A hood exhaust collects fumes that escape the kiln. It also removes a significant volume of room air. The efficiency of such a system depends on the volume of air drawn through the hood relative to the volume of the room, and also on whether there are other drafts in the room that can disrupt air flow into the hood. A proper vent hood relies on an adequate amount of makeup air being allowed to flow into the room, either under doors, through open windows or doors, or through inlet vent openings in a room wall or roof.

Vent hoods are most useful at protecting people in the kiln room from harmful gases coming off the kiln during a firing. They are not necessarily completely effective at removing all kiln fumes from a kiln room. Because of their design, they do not pull fumes out of the kiln itself.

A direct vent uses a fan or blower to pull air both from the room and directly from the kiln. This is done by connecting an exhaust fan to the kiln using a duct and a fitting that mounts over one or more very small holes in the kiln wall or, more often, the kiln floor. To pull some air from the kiln requires that the same amount of air has to be flowing into the kiln somewhere else to replace the air flowing out.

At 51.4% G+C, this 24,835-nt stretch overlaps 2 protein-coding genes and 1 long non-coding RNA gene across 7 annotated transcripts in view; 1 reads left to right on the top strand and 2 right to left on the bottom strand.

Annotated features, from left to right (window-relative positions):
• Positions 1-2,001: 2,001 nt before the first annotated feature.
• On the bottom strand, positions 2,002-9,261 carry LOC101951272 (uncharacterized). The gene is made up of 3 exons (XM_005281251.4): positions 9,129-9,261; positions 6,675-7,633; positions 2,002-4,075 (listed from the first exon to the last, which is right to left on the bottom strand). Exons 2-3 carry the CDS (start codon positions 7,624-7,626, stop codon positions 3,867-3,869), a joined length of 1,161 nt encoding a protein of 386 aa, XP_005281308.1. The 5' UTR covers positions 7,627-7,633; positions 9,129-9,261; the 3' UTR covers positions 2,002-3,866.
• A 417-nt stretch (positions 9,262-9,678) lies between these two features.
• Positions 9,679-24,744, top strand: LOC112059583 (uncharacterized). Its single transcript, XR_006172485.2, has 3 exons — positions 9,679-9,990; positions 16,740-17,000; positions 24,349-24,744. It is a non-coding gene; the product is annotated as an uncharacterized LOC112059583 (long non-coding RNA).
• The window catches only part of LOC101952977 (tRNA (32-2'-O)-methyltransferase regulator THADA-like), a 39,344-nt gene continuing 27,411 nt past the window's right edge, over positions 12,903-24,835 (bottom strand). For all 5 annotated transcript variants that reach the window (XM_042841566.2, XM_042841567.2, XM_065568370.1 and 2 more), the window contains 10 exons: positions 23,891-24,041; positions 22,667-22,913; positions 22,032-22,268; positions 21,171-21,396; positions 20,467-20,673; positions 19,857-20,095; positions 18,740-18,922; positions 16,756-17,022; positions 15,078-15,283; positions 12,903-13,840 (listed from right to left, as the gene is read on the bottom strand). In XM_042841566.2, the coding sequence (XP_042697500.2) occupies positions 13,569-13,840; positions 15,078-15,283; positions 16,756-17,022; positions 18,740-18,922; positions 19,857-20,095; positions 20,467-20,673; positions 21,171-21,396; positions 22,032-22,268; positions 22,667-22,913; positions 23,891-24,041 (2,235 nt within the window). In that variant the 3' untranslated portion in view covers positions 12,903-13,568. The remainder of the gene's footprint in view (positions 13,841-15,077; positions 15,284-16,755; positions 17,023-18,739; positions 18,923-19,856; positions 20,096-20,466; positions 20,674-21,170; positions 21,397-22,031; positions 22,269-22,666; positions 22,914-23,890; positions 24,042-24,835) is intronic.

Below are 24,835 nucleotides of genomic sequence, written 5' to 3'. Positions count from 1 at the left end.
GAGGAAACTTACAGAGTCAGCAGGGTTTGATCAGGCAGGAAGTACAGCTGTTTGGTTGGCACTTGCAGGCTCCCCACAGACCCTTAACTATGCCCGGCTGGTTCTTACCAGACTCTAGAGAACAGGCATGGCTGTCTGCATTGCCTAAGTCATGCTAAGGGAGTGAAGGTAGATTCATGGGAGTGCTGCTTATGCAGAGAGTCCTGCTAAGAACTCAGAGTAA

A common arrangement involves mounting the exhaust fan on a wall or stand near the kiln. A flexible hose connects the suction side of the fan to a housing over a small vent hole in the center of the bottom of the electric kiln. The exhaust duct is routed outside the kiln room, either through the roof or through a wall away from any windows, doors, or air intake openings.

The housing either has several holes in it to admit room air, or it is mounted with a small gap, typically ¼ to ³⁄8 of an inch, between the housing and the kiln bottom. When the fan is running, it draws a small volume of air from the kiln and a larger volume from the room at the same time. The room air mixes with the kiln vapors to cool them enough so the exhaust duct is not hot.

A squirrel-cage wheel on the fan, also called a centrifugal fan, is most common (rather than a propeller fan, known as an axial fan). That’s because the squirrel-cage fan will move a similar amount of air despite moderate restrictions on the inlet or outlet of the fan. Air flow from a propeller fan, on the other hand, will fall if there are restrictions on the fan inlet or exhaust.

Properly Using the Vent